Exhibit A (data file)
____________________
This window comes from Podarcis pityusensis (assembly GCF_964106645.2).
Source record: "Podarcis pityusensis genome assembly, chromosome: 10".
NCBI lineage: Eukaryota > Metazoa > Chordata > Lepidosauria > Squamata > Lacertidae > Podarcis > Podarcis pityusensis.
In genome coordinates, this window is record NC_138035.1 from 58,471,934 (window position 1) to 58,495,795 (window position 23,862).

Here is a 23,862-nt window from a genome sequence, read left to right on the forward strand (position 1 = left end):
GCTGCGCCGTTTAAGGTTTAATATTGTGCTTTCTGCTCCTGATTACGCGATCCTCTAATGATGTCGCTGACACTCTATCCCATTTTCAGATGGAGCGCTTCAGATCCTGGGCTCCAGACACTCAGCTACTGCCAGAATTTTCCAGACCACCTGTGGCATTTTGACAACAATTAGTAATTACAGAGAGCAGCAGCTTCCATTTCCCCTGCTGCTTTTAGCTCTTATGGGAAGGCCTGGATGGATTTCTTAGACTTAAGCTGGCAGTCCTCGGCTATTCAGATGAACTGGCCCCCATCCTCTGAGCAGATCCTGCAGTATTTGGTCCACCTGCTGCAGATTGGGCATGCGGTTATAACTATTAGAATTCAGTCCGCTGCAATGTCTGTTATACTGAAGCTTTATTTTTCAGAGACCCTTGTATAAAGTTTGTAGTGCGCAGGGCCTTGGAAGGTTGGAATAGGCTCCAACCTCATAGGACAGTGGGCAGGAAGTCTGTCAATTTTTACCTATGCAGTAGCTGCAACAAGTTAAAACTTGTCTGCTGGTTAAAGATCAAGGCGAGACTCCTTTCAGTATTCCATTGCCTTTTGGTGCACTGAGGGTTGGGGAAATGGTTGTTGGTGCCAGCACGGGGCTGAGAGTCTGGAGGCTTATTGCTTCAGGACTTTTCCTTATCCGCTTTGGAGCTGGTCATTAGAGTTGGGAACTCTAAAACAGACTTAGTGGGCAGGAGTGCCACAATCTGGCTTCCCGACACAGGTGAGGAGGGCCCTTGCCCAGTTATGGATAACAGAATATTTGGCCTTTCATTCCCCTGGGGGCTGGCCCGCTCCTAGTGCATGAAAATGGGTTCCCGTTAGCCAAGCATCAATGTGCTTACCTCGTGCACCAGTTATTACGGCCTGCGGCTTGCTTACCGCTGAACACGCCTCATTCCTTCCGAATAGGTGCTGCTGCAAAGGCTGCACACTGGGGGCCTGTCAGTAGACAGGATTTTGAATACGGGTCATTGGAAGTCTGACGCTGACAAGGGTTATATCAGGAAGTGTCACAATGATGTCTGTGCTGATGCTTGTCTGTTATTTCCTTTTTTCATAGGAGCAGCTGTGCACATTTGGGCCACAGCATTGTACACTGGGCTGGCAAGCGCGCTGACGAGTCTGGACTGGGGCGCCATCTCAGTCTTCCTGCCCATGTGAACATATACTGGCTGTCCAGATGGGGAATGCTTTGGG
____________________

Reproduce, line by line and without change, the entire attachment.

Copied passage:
This window comes from Podarcis pityusensis (assembly GCF_964106645.2).
Source record: "Podarcis pityusensis genome assembly, chromosome: 10".
NCBI lineage: Eukaryota > Metazoa > Chordata > Lepidosauria > Squamata > Lacertidae > Podarcis > Podarcis pityusensis.
In genome coordinates, this window is record NC_138035.1 from 58,471,934 (window position 1) to 58,495,795 (window position 23,862).

Here is a 23,862-nt window from a genome sequence, read left to right on the forward strand (position 1 = left end):
GCTGCGCCGTTTAAGGTTTAATATTGTGCTTTCTGCTCCTGATTACGCGATCCTCTAATGATGTCGCTGACACTCTATCCCATTTTCAGATGGAGCGCTTCAGATCCTGGGCTCCAGACACTCAGCTACTGCCAGAATTTTCCAGACCACCTGTGGCATTTTGACAACAATTAGTAATTACAGAGAGCAGCAGCTTCCATTTCCCCTGCTGCTTTTAGCTCTTATGGGAAGGCCTGGATGGATTTCTTAGACTTAAGCTGGCAGTCCTCGGCTATTCAGATGAACTGGCCCCCATCCTCTGAGCAGATCCTGCAGTATTTGGTCCACCTGCTGCAGATTGGGCATGCGGTTATAACTATTAGAATTCAGTCCGCTGCAATGTCTGTTATACTGAAGCTTTATTTTTCAGAGACCCTTGTATAAAGTTTGTAGTGCGCAGGGCCTTGGAAGGTTGGAATAGGCTCCAACCTCATAGGACAGTGGGCAGGAAGTCTGTCAATTTTTACCTATGCAGTAGCTGCAACAAGTTAAAACTTGTCTGCTGGTTAAAGATCAAGGCGAGACTCCTTTCAGTATTCCATTGCCTTTTGGTGCACTGAGGGTTGGGGAAATGGTTGTTGGTGCCAGCACGGGGCTGAGAGTCTGGAGGCTTATTGCTTCAGGACTTTTCCTTATCCGCTTTGGAGCTGGTCATTAGAGTTGGGAACTCTAAAACAGACTTAGTGGGCAGGAGTGCCACAATCTGGCTTCCCGACACAGGTGAGGAGGGCCCTTGCCCAGTTATGGATAACAGAATATTTGGCCTTTCATTCCCCTGGGGGCTGGCCCGCTCCTAGTGCATGAAAATGGGTTCCCGTTAGCCAAGCATCAATGTGCTTACCTCGTGCACCAGTTATTACGGCCTGCGGCTTGCTTACCGCTGAACACGCCTCATTCCTTCCGAATAGGTGCTGCTGCAAAGGCTGCACACTGGGGGCCTGTCAGTAGACAGGATTTTGAATACGGGTCATTGGAAGTCTGACGCTGACAAGGGTTATATCAGGAAGTGTCACAATGATGTCTGTGCTGATGCTTGTCTGTTATTTCCTTTTTTCATAGGAGCAGCTGTGCACATTTGGGCCACAGCATTGTACACTGGGCTGGCAAGCGCGCTGACGAGTCTGGACTGGGGCGCCATCTCAGTCTTCCTGCCCATGTGAACATATACTGGCTGTCCAGATGGGGAATGCTTTGGG